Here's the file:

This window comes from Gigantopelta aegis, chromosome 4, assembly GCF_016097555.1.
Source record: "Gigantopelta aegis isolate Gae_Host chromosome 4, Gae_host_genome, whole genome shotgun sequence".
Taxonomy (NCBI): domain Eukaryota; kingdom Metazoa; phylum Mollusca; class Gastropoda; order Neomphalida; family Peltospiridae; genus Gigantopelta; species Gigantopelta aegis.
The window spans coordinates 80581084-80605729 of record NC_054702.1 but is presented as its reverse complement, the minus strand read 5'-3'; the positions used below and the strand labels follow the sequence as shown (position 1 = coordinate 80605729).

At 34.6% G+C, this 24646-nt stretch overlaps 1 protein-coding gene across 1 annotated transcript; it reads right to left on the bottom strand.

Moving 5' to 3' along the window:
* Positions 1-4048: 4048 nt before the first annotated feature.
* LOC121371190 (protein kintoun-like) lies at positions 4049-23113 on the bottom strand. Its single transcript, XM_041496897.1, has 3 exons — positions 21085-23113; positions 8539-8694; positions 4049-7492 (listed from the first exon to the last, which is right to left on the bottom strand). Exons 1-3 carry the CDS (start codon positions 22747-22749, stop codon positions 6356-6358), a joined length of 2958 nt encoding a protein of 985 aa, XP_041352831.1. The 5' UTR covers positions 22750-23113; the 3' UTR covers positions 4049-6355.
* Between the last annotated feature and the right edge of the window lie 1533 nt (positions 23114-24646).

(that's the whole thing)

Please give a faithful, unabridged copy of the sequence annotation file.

This window comes from Gigantopelta aegis, chromosome 4, assembly GCF_016097555.1.
Source record: "Gigantopelta aegis isolate Gae_Host chromosome 4, Gae_host_genome, whole genome shotgun sequence".
Taxonomy (NCBI): domain Eukaryota; kingdom Metazoa; phylum Mollusca; class Gastropoda; order Neomphalida; family Peltospiridae; genus Gigantopelta; species Gigantopelta aegis.
The window spans coordinates 80581084-80605729 of record NC_054702.1 but is presented as its reverse complement, the minus strand read 5'-3'; the positions used below and the strand labels follow the sequence as shown (position 1 = coordinate 80605729).

At 34.6% G+C, this 24646-nt stretch overlaps 1 protein-coding gene across 1 annotated transcript; it reads right to left on the bottom strand.

Moving 5' to 3' along the window:
* Positions 1-4048: 4048 nt before the first annotated feature.
* LOC121371190 (protein kintoun-like) lies at positions 4049-23113 on the bottom strand. Its single transcript, XM_041496897.1, has 3 exons — positions 21085-23113; positions 8539-8694; positions 4049-7492 (listed from the first exon to the last, which is right to left on the bottom strand). Exons 1-3 carry the CDS (start codon positions 22747-22749, stop codon positions 6356-6358), a joined length of 2958 nt encoding a protein of 985 aa, XP_041352831.1. The 5' UTR covers positions 22750-23113; the 3' UTR covers positions 4049-6355.
* Between the last annotated feature and the right edge of the window lie 1533 nt (positions 23114-24646).